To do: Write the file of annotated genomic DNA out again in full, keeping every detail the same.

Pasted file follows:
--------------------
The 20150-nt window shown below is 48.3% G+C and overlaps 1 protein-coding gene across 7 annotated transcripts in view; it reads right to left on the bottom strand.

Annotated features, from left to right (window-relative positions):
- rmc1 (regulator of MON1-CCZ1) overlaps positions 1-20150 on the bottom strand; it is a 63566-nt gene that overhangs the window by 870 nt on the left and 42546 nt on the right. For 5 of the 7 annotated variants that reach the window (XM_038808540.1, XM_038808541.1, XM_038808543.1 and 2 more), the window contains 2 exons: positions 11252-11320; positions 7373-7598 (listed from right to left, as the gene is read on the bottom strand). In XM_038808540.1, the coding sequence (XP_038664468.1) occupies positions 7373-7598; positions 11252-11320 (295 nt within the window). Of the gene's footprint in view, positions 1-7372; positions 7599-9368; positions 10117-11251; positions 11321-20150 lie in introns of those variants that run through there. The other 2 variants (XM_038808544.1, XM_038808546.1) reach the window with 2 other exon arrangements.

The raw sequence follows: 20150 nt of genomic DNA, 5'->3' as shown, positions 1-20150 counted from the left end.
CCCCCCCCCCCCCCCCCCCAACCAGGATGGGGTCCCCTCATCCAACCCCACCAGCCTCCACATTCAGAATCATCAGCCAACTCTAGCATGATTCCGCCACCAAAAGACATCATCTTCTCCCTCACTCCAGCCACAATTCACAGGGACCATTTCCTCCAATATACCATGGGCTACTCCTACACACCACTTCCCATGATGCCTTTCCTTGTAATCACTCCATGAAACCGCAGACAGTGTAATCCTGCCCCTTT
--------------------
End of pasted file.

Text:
The 20150-nt window shown below is 48.3% G+C and overlaps 1 protein-coding gene across 7 annotated transcripts in view; it reads right to left on the bottom strand.

Annotated features, from left to right (window-relative positions):
- rmc1 (regulator of MON1-CCZ1) overlaps positions 1-20150 on the bottom strand; it is a 63566-nt gene that overhangs the window by 870 nt on the left and 42546 nt on the right. For 5 of the 7 annotated variants that reach the window (XM_038808540.1, XM_038808541.1, XM_038808543.1 and 2 more), the window contains 2 exons: positions 11252-11320; positions 7373-7598 (listed from right to left, as the gene is read on the bottom strand). In XM_038808540.1, the coding sequence (XP_038664468.1) occupies positions 7373-7598; positions 11252-11320 (295 nt within the window). Of the gene's footprint in view, positions 1-7372; positions 7599-9368; positions 10117-11251; positions 11321-20150 lie in introns of those variants that run through there. The other 2 variants (XM_038808544.1, XM_038808546.1) reach the window with 2 other exon arrangements.

The raw sequence follows: 20150 nt of genomic DNA, 5'->3' as shown, positions 1-20150 counted from the left end.
CCCCCCCCCCCCCCCCCCCAACCAGGATGGGGTCCCCTCATCCAACCCCACCAGCCTCCACATTCAGAATCATCAGCCAACTCTAGCATGATTCCGCCACCAAAAGACATCATCTTCTCCCTCACTCCAGCCACAATTCACAGGGACCATTTCCTCCAATATACCATGGGCTACTCCTACACACCACTTCCCATGATGCCTTTCCTTGTAATCACTCCATGAAACCGCAGACAGTGTAATCCTGCCCCTTT